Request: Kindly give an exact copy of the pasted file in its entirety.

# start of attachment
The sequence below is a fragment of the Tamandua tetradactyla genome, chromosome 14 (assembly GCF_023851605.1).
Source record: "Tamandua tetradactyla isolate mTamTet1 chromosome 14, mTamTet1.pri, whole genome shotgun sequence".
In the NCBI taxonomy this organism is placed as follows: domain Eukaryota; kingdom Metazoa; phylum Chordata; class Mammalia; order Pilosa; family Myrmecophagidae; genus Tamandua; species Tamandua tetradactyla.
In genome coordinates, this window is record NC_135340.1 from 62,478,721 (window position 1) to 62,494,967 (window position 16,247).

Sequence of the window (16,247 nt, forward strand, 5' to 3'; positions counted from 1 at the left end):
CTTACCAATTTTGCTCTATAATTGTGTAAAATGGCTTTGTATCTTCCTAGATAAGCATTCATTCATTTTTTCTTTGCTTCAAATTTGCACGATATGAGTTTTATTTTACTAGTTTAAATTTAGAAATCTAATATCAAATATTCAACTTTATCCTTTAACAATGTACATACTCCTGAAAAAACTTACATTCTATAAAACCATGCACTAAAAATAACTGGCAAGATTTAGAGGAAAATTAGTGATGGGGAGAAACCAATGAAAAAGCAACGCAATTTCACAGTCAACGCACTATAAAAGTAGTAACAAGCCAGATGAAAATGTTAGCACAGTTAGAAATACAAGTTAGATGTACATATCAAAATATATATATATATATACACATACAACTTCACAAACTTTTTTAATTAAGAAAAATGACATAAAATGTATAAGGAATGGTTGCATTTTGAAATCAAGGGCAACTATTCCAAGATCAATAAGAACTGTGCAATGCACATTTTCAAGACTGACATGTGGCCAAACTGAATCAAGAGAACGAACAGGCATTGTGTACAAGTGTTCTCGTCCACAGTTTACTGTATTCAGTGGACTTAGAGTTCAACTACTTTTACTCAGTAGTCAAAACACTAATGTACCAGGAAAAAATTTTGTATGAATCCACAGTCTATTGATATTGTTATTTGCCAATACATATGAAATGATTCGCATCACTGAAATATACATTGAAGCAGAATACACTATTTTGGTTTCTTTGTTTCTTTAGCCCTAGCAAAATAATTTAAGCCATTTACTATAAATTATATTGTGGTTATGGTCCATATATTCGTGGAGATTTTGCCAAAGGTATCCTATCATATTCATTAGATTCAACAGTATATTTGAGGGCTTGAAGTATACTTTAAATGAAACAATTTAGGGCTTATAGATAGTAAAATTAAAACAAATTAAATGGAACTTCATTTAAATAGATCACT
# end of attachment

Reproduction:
The sequence below is a fragment of the Tamandua tetradactyla genome, chromosome 14 (assembly GCF_023851605.1).
Source record: "Tamandua tetradactyla isolate mTamTet1 chromosome 14, mTamTet1.pri, whole genome shotgun sequence".
In the NCBI taxonomy this organism is placed as follows: domain Eukaryota; kingdom Metazoa; phylum Chordata; class Mammalia; order Pilosa; family Myrmecophagidae; genus Tamandua; species Tamandua tetradactyla.
In genome coordinates, this window is record NC_135340.1 from 62,478,721 (window position 1) to 62,494,967 (window position 16,247).

Sequence of the window (16,247 nt, forward strand, 5' to 3'; positions counted from 1 at the left end):
CTTACCAATTTTGCTCTATAATTGTGTAAAATGGCTTTGTATCTTCCTAGATAAGCATTCATTCATTTTTTCTTTGCTTCAAATTTGCACGATATGAGTTTTATTTTACTAGTTTAAATTTAGAAATCTAATATCAAATATTCAACTTTATCCTTTAACAATGTACATACTCCTGAAAAAACTTACATTCTATAAAACCATGCACTAAAAATAACTGGCAAGATTTAGAGGAAAATTAGTGATGGGGAGAAACCAATGAAAAAGCAACGCAATTTCACAGTCAACGCACTATAAAAGTAGTAACAAGCCAGATGAAAATGTTAGCACAGTTAGAAATACAAGTTAGATGTACATATCAAAATATATATATATATATACACATACAACTTCACAAACTTTTTTAATTAAGAAAAATGACATAAAATGTATAAGGAATGGTTGCATTTTGAAATCAAGGGCAACTATTCCAAGATCAATAAGAACTGTGCAATGCACATTTTCAAGACTGACATGTGGCCAAACTGAATCAAGAGAACGAACAGGCATTGTGTACAAGTGTTCTCGTCCACAGTTTACTGTATTCAGTGGACTTAGAGTTCAACTACTTTTACTCAGTAGTCAAAACACTAATGTACCAGGAAAAAATTTTGTATGAATCCACAGTCTATTGATATTGTTATTTGCCAATACATATGAAATGATTCGCATCACTGAAATATACATTGAAGCAGAATACACTATTTTGGTTTCTTTGTTTCTTTAGCCCTAGCAAAATAATTTAAGCCATTTACTATAAATTATATTGTGGTTATGGTCCATATATTCGTGGAGATTTTGCCAAAGGTATCCTATCATATTCATTAGATTCAACAGTATATTTGAGGGCTTGAAGTATACTTTAAATGAAACAATTTAGGGCTTATAGATAGTAAAATTAAAACAAATTAAATGGAACTTCATTTAAATAGATCACT